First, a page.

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This Is What High Blood Pressure Does to Your Body

Having no symptoms does not mean there’s no reason to be concerned.

On its own, high blood pressure, or hypertension, may not seem like a big deal. It doesn’t have any symptoms, after all, and you may feel “just fine” while you have it.

“Blood pressure is actually just the pressure that we measure in your arteries when the heart contracts and then relaxes,” says Michelle Weisfelner Bloom, MD, a cardiologist at Stony Brook University Medical Center.

The top number represents the pressure when your heart contracts (the systolic pressure), and the bottom shows the pressure when it relaxes (diastolic pressure). Blood pressure readings fall into one of four categories, according to Paul Knoepflmacher, MD, a clinical instructor in medicine at The Mount Sinai Hospital.

  • Normal blood pressure is less than 120 (systolic) over less than 80 (diastolic).

  • Elevated blood pressure is between 120 and 129 (systolic) over less than 80 (diastolic).

  • Hypertension stage 1 is between 130 and 139 (systolic) over 80 to 89 (diastolic).

  • Hypertension stage 2 is 140 or greater (systolic) over 90 or greater (diastolic).

Here’s more information about how to read blood pressure numbers to understand your heart health.

“Ultimately, when you have hypertension, it’s important for you to … get checked by your doctor on a regular basis,” says Rachel Bond, MD, a cardiologist at Lenox Hill Hospital.

Overlooking your high blood pressure (or not knowing you have it) can lead to a host of problems, and many of them quite serious. A 2010 report on the burden of global diseases found that high blood pressure had become the leading risk factor for diseases in the world, ranking above smoking, malnutrition, and communicable diseases.

Here are some of the risks associated with hypertension, according to Dr. Bond:

  • High BP can increase your risk of blockages in your heart. Clogged arteries stress and weaken the heart, and they are the primary cause of heart attacks. Over time, the workload from hypertension may lead to heart disease and heart failure. Learn the other risk factors for heart failure here.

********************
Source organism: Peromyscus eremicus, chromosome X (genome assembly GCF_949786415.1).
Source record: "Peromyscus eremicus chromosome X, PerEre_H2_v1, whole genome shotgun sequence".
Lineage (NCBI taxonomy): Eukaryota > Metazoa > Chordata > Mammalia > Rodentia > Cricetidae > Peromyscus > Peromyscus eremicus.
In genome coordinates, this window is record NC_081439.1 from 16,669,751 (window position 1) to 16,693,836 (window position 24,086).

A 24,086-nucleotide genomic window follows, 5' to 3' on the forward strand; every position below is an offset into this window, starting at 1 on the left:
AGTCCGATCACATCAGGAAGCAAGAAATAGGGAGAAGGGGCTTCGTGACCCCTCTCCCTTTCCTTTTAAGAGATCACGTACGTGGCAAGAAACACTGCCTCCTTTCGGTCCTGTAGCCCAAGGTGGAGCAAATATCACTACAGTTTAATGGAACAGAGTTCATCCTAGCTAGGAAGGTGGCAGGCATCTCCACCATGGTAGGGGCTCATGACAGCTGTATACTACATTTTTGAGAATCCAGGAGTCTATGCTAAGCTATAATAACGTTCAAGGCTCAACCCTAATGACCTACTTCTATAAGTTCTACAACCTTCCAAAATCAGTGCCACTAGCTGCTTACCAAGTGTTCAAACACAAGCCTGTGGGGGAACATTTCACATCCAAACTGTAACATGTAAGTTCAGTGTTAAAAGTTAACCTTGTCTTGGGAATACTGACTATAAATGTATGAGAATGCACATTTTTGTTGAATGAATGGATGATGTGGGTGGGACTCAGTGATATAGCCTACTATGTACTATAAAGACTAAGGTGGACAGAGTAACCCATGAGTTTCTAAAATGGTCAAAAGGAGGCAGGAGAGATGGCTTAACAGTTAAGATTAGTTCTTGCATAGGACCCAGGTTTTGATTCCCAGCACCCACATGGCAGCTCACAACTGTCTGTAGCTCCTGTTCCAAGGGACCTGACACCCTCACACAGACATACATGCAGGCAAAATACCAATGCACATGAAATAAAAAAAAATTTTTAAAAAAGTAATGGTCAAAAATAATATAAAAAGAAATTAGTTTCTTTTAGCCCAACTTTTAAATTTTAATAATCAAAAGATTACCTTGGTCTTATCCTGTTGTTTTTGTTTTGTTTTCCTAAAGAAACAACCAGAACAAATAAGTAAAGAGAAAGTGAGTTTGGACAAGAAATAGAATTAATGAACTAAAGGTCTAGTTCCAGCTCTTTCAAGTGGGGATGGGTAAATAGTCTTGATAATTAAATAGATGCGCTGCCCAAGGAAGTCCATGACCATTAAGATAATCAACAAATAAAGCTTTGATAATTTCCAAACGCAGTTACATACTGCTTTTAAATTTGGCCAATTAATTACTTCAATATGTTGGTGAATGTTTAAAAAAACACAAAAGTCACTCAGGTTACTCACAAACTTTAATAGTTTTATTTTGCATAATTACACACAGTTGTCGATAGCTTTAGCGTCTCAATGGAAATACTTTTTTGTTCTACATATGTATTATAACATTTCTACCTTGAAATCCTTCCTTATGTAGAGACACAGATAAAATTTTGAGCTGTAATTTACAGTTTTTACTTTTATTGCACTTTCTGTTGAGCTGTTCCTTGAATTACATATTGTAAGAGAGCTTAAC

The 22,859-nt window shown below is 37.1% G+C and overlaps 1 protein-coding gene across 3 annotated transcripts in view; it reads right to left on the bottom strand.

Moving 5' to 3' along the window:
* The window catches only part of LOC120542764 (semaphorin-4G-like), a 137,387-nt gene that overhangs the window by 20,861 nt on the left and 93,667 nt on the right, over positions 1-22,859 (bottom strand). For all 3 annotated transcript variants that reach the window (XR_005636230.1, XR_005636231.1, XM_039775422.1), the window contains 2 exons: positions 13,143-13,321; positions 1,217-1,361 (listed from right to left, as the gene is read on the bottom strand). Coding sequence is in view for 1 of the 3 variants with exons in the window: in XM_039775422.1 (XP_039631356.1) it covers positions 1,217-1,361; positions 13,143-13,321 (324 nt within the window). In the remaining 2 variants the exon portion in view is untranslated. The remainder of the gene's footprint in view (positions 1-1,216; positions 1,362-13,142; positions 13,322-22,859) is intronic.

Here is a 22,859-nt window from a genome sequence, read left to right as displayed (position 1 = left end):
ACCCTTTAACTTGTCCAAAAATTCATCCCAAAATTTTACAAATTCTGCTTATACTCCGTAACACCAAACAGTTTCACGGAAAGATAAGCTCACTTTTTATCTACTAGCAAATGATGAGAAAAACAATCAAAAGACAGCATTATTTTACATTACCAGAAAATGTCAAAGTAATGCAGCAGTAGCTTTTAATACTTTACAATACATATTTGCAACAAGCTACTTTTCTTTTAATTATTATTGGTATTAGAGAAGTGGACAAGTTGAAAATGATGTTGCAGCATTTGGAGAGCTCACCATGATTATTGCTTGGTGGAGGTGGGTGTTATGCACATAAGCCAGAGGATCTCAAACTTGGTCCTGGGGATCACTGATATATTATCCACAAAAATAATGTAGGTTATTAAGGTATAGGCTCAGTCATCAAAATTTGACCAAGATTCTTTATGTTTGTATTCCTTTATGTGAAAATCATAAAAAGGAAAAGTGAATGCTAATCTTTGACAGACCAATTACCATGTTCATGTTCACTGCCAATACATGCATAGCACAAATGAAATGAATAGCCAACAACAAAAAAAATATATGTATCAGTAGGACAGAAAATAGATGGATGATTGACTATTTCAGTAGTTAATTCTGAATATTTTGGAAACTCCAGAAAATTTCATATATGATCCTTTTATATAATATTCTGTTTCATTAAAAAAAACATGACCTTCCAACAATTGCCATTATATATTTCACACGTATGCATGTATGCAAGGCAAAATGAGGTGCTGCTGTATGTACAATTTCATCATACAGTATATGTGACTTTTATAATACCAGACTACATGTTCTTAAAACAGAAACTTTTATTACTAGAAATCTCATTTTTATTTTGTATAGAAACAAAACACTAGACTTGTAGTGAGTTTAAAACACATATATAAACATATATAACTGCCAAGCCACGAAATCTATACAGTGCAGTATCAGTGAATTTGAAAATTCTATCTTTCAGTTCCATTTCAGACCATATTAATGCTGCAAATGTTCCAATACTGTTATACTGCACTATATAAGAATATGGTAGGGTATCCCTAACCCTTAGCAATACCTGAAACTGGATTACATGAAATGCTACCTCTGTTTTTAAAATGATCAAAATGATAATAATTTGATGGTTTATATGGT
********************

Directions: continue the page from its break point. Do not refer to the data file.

• High BP can increase your risk of stroke. When blood vessels in the brain are blocked, they are more likely to burst, causing a stroke. This, in turn, can increase your risk of vascular dementia.

  • High BP can increase your risk of kidney disease. Because hypertension can damage the arteries around the kidneys, this will affect their ability to filter blood properly, according to the American Heart Association.

“These are all major medical conditions,” says Dr. Bond. “The sooner we find out about them, the better off because then we can treat them adequately.” Heart disease and stroke are leading causes of death in the United States, according to the Centers for Disease Control and Prevention, so treating high blood pressure early could avert a life-or-death situation.

One suggestion? Know your personal risks. If you have one or more risk factors for heart disease, controlling your blood pressure can be an essential and proactive weapon, according to Dr. Knoepflmacher. Here are the lifestyle tweaks for a healthier heart.

Rachel Bond, MD

This video features information from Rachel Bond, MD. Dr. Bond is a cardiologist and associate director of the Women's Heart Health Program at Northwell Health, Lenox Hill Hospital and an assistant professor of cardiology at Hofstra Northwell School of Medicine.

Paul Knoepflmacher, MD

This video features information from Paul Knoepflmacher, MD. Dr. Knoepflmacher is a clinical instructor of medicine at The Mount Sinai Hospital in New York City, where he also maintains a private practice.

Michelle Weisfelner Bloom, MD

This video features information from Michelle Weisfelner Bloom, MD. Dr. Bloom is an associate professor of medicine at Stony Brook University Medical Center, a fellow of the American College of Cardiology, and a fellow of the Heart Failure Society of America.

Duration: 2:18. Last Updated On: March 5, 2018, 10:05 p.m.
Reviewed by: Preeti Parikh, MD, . Review date: March 1, 2018
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